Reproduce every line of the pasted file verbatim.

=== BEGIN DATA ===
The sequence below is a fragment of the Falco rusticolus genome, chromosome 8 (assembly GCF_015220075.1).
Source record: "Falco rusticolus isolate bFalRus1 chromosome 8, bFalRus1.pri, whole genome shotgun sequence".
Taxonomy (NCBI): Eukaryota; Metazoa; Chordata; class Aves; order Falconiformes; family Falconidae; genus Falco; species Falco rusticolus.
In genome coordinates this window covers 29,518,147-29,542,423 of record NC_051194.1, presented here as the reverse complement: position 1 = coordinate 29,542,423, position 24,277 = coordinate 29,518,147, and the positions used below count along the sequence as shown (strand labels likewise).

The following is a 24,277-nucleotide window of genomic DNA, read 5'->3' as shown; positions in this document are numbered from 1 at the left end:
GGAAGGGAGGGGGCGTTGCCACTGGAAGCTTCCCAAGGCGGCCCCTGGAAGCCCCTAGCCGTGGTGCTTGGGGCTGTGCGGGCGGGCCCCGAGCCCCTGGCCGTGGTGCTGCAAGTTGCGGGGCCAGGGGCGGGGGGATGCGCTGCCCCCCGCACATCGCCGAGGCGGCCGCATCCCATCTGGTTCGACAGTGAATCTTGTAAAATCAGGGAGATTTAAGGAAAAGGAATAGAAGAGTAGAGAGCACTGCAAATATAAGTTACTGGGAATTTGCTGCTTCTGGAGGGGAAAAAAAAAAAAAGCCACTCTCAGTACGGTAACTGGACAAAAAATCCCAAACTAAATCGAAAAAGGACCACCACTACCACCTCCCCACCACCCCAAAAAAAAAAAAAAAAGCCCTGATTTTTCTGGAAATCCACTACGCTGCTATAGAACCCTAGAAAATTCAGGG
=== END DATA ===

The sequence below is a fragment of the Falco rusticolus genome, chromosome 8 (assembly GCF_015220075.1).
Source record: "Falco rusticolus isolate bFalRus1 chromosome 8, bFalRus1.pri, whole genome shotgun sequence".
Taxonomy (NCBI): Eukaryota; Metazoa; Chordata; class Aves; order Falconiformes; family Falconidae; genus Falco; species Falco rusticolus.
In genome coordinates this window covers 29,518,147-29,542,423 of record NC_051194.1, presented here as the reverse complement: position 1 = coordinate 29,542,423, position 24,277 = coordinate 29,518,147, and the positions used below count along the sequence as shown (strand labels likewise).

The following is a 24,277-nucleotide window of genomic DNA, read 5'->3' as shown; positions in this document are numbered from 1 at the left end:
GGAAGGGAGGGGGCGTTGCCACTGGAAGCTTCCCAAGGCGGCCCCTGGAAGCCCCTAGCCGTGGTGCTTGGGGCTGTGCGGGCGGGCCCCGAGCCCCTGGCCGTGGTGCTGCAAGTTGCGGGGCCAGGGGCGGGGGGATGCGCTGCCCCCCGCACATCGCCGAGGCGGCCGCATCCCATCTGGTTCGACAGTGAATCTTGTAAAATCAGGGAGATTTAAGGAAAAGGAATAGAAGAGTAGAGAGCACTGCAAATATAAGTTACTGGGAATTTGCTGCTTCTGGAGGGGAAAAAAAAAAAAAGCCACTCTCAGTACGGTAACTGGACAAAAAATCCCAAACTAAATCGAAAAAGGACCACCACTACCACCTCCCCACCACCCCAAAAAAAAAAAAAAAAGCCCTGATTTTTCTGGAAATCCACTACGCTGCTATAGAACCCTAGAAAATTCAGGG